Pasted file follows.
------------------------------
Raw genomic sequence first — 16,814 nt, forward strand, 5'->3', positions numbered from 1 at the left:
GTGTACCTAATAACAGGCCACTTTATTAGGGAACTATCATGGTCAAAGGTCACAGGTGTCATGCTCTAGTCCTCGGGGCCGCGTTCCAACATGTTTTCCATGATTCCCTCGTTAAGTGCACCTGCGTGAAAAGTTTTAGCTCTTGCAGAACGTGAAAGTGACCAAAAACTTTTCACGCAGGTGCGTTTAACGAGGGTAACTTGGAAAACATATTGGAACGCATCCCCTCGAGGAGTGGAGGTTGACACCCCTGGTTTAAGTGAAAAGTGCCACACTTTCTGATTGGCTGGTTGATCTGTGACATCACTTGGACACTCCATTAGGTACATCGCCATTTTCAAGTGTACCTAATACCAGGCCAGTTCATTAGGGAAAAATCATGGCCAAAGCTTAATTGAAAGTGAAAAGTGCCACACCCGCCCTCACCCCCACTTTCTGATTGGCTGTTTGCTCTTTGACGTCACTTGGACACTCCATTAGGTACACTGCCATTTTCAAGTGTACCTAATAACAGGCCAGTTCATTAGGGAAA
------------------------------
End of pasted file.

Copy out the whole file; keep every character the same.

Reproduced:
Raw genomic sequence first — 16,814 nt, forward strand, 5'->3', positions numbered from 1 at the left:
GTGTACCTAATAACAGGCCACTTTATTAGGGAACTATCATGGTCAAAGGTCACAGGTGTCATGCTCTAGTCCTCGGGGCCGCGTTCCAACATGTTTTCCATGATTCCCTCGTTAAGTGCACCTGCGTGAAAAGTTTTAGCTCTTGCAGAACGTGAAAGTGACCAAAAACTTTTCACGCAGGTGCGTTTAACGAGGGTAACTTGGAAAACATATTGGAACGCATCCCCTCGAGGAGTGGAGGTTGACACCCCTGGTTTAAGTGAAAAGTGCCACACTTTCTGATTGGCTGGTTGATCTGTGACATCACTTGGACACTCCATTAGGTACATCGCCATTTTCAAGTGTACCTAATACCAGGCCAGTTCATTAGGGAAAAATCATGGCCAAAGCTTAATTGAAAGTGAAAAGTGCCACACCCGCCCTCACCCCCACTTTCTGATTGGCTGTTTGCTCTTTGACGTCACTTGGACACTCCATTAGGTACACTGCCATTTTCAAGTGTACCTAATAACAGGCCAGTTCATTAGGGAAA